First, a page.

You want to keep enough juice in the tray that you don't risk spoiling it with oxygen. This is a pretty good amount. The wine is then pumped inside to another tank to settle for 24-48 hours before going into barrel. While I watched after the press Stefania got the barrels ready. The juice smelled and tasted fantastic and I think the Crimson Clover vineyard will become a favorite of a lot of people.

We had just about 40 gallons of Haut Tubee to do so I did that in a small wooden press instead of the big bladder press. It seemed like most of the day was spent cleaning up as the bins, both presses, barrels, fermentation bins and tanks all had to be cleaned. We also had to set up the crusher for the next day and prep the bins for our next pick.

Sunday, October 25, 2009

Some Random Photo's from New Orleans.

We had a fantastic trip. Thursday the 16th when we arrived was very hot and humid, but the other days where great. The 17th was our anniversary and the 19th was my birthday. We came back on the 20th.

For everyone who thinks I never leave the French Quarter, I took this waiting for the street car in the Garden district after visiting Magazine Street and walking the Garden District a bit.

Our friends Ingrid, Amber, Bill and Yukari came along this time for the trip. We rented a small condo At Dauphine and Orleans in the heart of the quarter. It was a perfect location. The condo was a converted slave quarters with a great court yard. Every afternoon we had 'wine hour' for everyone.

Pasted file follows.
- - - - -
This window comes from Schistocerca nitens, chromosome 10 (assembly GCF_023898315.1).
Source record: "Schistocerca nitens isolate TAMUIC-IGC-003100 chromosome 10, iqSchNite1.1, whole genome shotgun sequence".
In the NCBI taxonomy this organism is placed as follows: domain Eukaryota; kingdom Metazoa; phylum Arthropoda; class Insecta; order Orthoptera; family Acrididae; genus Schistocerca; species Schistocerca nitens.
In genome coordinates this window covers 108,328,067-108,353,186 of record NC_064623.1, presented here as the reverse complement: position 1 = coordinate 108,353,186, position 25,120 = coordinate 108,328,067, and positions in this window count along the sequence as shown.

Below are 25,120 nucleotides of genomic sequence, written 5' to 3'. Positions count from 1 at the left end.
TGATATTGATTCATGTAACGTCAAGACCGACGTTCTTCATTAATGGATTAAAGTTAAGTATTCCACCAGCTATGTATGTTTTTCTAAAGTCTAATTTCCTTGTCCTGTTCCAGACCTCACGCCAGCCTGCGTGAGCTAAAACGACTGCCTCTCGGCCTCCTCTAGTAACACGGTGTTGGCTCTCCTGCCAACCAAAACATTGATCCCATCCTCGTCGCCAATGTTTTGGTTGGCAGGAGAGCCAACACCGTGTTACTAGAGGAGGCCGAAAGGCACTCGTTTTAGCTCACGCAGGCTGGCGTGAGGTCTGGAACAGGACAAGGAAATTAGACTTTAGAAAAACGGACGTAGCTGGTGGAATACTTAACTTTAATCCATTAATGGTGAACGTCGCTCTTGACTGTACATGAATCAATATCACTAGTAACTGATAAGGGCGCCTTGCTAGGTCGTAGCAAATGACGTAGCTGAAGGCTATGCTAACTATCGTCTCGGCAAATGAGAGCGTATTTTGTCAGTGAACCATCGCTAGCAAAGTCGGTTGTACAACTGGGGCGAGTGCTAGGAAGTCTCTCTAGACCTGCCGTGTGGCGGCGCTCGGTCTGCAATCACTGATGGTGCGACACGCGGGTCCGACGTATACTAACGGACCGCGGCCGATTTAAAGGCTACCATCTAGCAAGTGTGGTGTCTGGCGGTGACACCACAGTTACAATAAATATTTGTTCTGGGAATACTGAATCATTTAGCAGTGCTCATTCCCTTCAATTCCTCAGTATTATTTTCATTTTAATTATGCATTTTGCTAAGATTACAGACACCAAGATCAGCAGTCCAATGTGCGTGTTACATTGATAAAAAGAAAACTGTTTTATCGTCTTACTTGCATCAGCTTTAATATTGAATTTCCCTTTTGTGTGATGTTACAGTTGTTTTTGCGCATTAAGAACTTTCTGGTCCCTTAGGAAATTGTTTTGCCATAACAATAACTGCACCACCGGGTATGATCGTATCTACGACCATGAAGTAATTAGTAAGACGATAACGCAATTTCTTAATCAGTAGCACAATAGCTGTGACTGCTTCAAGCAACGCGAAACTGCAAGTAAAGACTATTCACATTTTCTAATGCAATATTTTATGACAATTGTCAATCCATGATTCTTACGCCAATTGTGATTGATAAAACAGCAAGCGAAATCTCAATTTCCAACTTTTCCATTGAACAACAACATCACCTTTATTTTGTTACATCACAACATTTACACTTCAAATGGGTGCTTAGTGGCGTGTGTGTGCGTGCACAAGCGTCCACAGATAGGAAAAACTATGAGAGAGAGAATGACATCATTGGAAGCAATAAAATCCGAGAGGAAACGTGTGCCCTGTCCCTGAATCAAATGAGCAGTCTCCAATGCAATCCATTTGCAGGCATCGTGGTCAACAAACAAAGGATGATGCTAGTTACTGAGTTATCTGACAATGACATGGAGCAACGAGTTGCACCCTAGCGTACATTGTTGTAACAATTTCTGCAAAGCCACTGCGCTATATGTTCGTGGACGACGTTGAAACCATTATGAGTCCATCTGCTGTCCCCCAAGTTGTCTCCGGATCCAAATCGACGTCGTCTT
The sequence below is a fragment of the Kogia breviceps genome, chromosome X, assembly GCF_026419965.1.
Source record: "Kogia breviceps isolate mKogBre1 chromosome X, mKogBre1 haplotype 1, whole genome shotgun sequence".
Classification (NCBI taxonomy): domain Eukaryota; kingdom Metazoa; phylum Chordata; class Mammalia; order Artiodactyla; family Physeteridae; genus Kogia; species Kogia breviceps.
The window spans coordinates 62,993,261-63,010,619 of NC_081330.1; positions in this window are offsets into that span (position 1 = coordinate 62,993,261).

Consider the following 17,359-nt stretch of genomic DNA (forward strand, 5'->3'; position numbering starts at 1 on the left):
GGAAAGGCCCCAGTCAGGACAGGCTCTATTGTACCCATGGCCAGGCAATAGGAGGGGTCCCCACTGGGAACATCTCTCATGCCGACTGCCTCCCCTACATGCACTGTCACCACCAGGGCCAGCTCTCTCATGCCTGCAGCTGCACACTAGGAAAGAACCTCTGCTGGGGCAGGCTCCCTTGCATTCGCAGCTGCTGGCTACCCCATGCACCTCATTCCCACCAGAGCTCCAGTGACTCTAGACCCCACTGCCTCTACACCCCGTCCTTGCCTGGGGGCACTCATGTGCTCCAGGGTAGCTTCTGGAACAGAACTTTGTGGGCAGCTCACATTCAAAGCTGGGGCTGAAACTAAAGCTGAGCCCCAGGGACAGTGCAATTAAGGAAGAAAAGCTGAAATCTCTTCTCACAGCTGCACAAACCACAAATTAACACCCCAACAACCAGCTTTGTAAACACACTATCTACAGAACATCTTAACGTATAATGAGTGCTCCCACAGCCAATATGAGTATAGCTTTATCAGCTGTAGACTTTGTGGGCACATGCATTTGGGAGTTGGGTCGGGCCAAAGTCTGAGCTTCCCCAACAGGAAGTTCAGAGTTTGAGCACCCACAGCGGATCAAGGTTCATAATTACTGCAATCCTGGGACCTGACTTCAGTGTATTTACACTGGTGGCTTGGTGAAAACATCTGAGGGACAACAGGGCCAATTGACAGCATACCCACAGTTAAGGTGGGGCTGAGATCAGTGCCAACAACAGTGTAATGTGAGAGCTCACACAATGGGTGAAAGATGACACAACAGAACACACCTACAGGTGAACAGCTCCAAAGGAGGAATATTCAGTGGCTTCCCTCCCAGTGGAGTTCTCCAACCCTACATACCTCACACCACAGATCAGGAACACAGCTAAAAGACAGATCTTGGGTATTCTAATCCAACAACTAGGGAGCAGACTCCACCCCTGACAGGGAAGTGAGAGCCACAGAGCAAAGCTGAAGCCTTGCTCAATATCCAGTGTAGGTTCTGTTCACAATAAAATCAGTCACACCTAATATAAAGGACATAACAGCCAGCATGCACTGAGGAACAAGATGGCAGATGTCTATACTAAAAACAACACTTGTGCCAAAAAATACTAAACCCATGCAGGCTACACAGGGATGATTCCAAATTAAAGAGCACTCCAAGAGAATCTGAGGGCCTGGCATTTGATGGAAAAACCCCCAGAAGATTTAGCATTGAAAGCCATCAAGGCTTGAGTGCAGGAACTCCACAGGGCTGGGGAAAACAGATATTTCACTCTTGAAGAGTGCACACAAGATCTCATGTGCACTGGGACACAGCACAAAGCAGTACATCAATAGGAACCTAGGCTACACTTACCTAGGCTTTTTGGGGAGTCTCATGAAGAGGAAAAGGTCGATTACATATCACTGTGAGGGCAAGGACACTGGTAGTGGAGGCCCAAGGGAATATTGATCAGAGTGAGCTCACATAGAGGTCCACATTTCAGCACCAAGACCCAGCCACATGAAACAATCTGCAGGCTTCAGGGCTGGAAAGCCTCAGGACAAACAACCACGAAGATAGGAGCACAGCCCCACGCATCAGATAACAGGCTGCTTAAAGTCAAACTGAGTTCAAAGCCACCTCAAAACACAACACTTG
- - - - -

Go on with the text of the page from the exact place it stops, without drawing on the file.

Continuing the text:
Stef and I had at least one meal each day at Coop's Place. Monday night for my birthday I wanted their fried chicken and Jambalaya. We also had a great dinner at GW Fins Friday night and Dickie Brennan's on Saturday. Pizza at the LPK and oysters at the Bourbon house were some other stops we made again.

Stef and I also got to visit with friends we've made over the years and catch up. It seems like every year we spend less time walking around and seeing things and more time catching up with people we haven't seen in a year. Here I am relaxing in the courtyard before going out for the night.

This was breakfast one morning. Pralines and Sauternes. I love pralines!

And I think we had a total of just two hurricanes this trip.

This trip is always a highlight of the year and I'm glad we got to get away from harvest for just a bit again to enjoy New Orleans.

Monday, October 12, 2009

Terms from Stefania's Post

These are some terms we use from time to time. For winemaking veterans they are familiar but I we though it would be worth going through a few of them:

punch downs - During fermentation of red wine the solids in the vat (grapes and clusters) get pushed to the top of the liquid by the CO2 created during fermentation. In order to keep that 'cap' from drying out we take a tool and 'punch down' the cap back into the liquid 1-3 times per day. Since the color and flavor is also in the solids and the alcohol in the juice helps extract these, it also helps with flavors.